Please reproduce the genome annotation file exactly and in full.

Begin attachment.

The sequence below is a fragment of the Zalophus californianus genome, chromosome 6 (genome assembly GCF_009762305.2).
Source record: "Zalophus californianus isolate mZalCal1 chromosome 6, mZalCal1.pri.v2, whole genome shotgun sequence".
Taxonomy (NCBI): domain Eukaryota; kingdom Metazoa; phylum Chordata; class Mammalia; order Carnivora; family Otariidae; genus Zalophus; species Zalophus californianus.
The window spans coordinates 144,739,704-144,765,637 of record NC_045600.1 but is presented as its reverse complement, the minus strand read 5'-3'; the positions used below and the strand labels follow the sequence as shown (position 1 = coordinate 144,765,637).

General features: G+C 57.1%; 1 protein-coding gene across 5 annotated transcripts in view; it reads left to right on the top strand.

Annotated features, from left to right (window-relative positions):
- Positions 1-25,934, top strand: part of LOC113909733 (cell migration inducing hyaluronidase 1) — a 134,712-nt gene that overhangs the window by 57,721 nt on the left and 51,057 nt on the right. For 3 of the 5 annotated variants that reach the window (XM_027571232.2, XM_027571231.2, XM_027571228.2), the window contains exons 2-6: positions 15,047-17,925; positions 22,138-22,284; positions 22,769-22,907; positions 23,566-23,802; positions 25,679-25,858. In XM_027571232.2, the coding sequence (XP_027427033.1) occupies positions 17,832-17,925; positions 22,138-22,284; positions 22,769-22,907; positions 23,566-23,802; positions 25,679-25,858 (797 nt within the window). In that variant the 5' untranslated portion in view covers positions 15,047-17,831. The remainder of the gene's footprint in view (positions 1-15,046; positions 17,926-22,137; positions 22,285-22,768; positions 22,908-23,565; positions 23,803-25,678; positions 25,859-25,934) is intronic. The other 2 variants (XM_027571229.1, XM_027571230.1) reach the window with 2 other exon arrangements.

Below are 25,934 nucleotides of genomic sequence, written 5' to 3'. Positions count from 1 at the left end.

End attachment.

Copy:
The sequence below is a fragment of the Zalophus californianus genome, chromosome 6 (genome assembly GCF_009762305.2).
Source record: "Zalophus californianus isolate mZalCal1 chromosome 6, mZalCal1.pri.v2, whole genome shotgun sequence".
Taxonomy (NCBI): domain Eukaryota; kingdom Metazoa; phylum Chordata; class Mammalia; order Carnivora; family Otariidae; genus Zalophus; species Zalophus californianus.
The window spans coordinates 144,739,704-144,765,637 of record NC_045600.1 but is presented as its reverse complement, the minus strand read 5'-3'; the positions used below and the strand labels follow the sequence as shown (position 1 = coordinate 144,765,637).

General features: G+C 57.1%; 1 protein-coding gene across 5 annotated transcripts in view; it reads left to right on the top strand.

Annotated features, from left to right (window-relative positions):
- Positions 1-25,934, top strand: part of LOC113909733 (cell migration inducing hyaluronidase 1) — a 134,712-nt gene that overhangs the window by 57,721 nt on the left and 51,057 nt on the right. For 3 of the 5 annotated variants that reach the window (XM_027571232.2, XM_027571231.2, XM_027571228.2), the window contains exons 2-6: positions 15,047-17,925; positions 22,138-22,284; positions 22,769-22,907; positions 23,566-23,802; positions 25,679-25,858. In XM_027571232.2, the coding sequence (XP_027427033.1) occupies positions 17,832-17,925; positions 22,138-22,284; positions 22,769-22,907; positions 23,566-23,802; positions 25,679-25,858 (797 nt within the window). In that variant the 5' untranslated portion in view covers positions 15,047-17,831. The remainder of the gene's footprint in view (positions 1-15,046; positions 17,926-22,137; positions 22,285-22,768; positions 22,908-23,565; positions 23,803-25,678; positions 25,859-25,934) is intronic. The other 2 variants (XM_027571229.1, XM_027571230.1) reach the window with 2 other exon arrangements.

Below are 25,934 nucleotides of genomic sequence, written 5' to 3'. Positions count from 1 at the left end.